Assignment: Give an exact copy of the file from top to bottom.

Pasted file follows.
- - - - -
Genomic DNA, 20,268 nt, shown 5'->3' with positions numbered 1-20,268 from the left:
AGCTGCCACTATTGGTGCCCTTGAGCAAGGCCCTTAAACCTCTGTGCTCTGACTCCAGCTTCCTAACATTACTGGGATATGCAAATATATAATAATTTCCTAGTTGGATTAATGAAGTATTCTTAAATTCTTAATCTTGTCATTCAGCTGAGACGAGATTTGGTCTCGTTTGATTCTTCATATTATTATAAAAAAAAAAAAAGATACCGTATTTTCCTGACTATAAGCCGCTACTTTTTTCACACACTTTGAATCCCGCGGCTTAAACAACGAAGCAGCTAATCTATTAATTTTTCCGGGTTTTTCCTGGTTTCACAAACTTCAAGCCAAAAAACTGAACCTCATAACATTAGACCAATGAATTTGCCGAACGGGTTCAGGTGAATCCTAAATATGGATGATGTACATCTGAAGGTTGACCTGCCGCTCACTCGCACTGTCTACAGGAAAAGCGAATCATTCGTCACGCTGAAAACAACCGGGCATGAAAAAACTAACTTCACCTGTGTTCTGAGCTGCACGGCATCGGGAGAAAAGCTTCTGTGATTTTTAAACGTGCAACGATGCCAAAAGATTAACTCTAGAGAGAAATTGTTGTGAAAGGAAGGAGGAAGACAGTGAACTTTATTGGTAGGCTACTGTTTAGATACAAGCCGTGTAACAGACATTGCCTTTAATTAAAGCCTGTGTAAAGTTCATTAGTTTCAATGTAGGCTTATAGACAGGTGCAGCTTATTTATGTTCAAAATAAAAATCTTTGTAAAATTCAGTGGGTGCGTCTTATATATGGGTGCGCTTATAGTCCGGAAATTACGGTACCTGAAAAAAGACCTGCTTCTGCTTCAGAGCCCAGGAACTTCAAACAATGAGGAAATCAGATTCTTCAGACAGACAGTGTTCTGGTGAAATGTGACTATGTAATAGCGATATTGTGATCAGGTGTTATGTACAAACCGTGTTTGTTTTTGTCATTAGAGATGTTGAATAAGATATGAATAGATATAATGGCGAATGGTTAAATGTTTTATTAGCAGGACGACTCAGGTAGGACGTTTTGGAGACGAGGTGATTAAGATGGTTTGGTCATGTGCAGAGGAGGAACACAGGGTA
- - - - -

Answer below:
Genomic DNA, 20,268 nt, shown 5'->3' with positions numbered 1-20,268 from the left:
AGCTGCCACTATTGGTGCCCTTGAGCAAGGCCCTTAAACCTCTGTGCTCTGACTCCAGCTTCCTAACATTACTGGGATATGCAAATATATAATAATTTCCTAGTTGGATTAATGAAGTATTCTTAAATTCTTAATCTTGTCATTCAGCTGAGACGAGATTTGGTCTCGTTTGATTCTTCATATTATTATAAAAAAAAAAAAAGATACCGTATTTTCCTGACTATAAGCCGCTACTTTTTTCACACACTTTGAATCCCGCGGCTTAAACAACGAAGCAGCTAATCTATTAATTTTTCCGGGTTTTTCCTGGTTTCACAAACTTCAAGCCAAAAAACTGAACCTCATAACATTAGACCAATGAATTTGCCGAACGGGTTCAGGTGAATCCTAAATATGGATGATGTACATCTGAAGGTTGACCTGCCGCTCACTCGCACTGTCTACAGGAAAAGCGAATCATTCGTCACGCTGAAAACAACCGGGCATGAAAAAACTAACTTCACCTGTGTTCTGAGCTGCACGGCATCGGGAGAAAAGCTTCTGTGATTTTTAAACGTGCAACGATGCCAAAAGATTAACTCTAGAGAGAAATTGTTGTGAAAGGAAGGAGGAAGACAGTGAACTTTATTGGTAGGCTACTGTTTAGATACAAGCCGTGTAACAGACATTGCCTTTAATTAAAGCCTGTGTAAAGTTCATTAGTTTCAATGTAGGCTTATAGACAGGTGCAGCTTATTTATGTTCAAAATAAAAATCTTTGTAAAATTCAGTGGGTGCGTCTTATATATGGGTGCGCTTATAGTCCGGAAATTACGGTACCTGAAAAAAGACCTGCTTCTGCTTCAGAGCCCAGGAACTTCAAACAATGAGGAAATCAGATTCTTCAGACAGACAGTGTTCTGGTGAAATGTGACTATGTAATAGCGATATTGTGATCAGGTGTTATGTACAAACCGTGTTTGTTTTTGTCATTAGAGATGTTGAATAAGATATGAATAGATATAATGGCGAATGGTTAAATGTTTTATTAGCAGGACGACTCAGGTAGGACGTTTTGGAGACGAGGTGATTAAGATGGTTTGGTCATGTGCAGAGGAGGAACACAGGGTA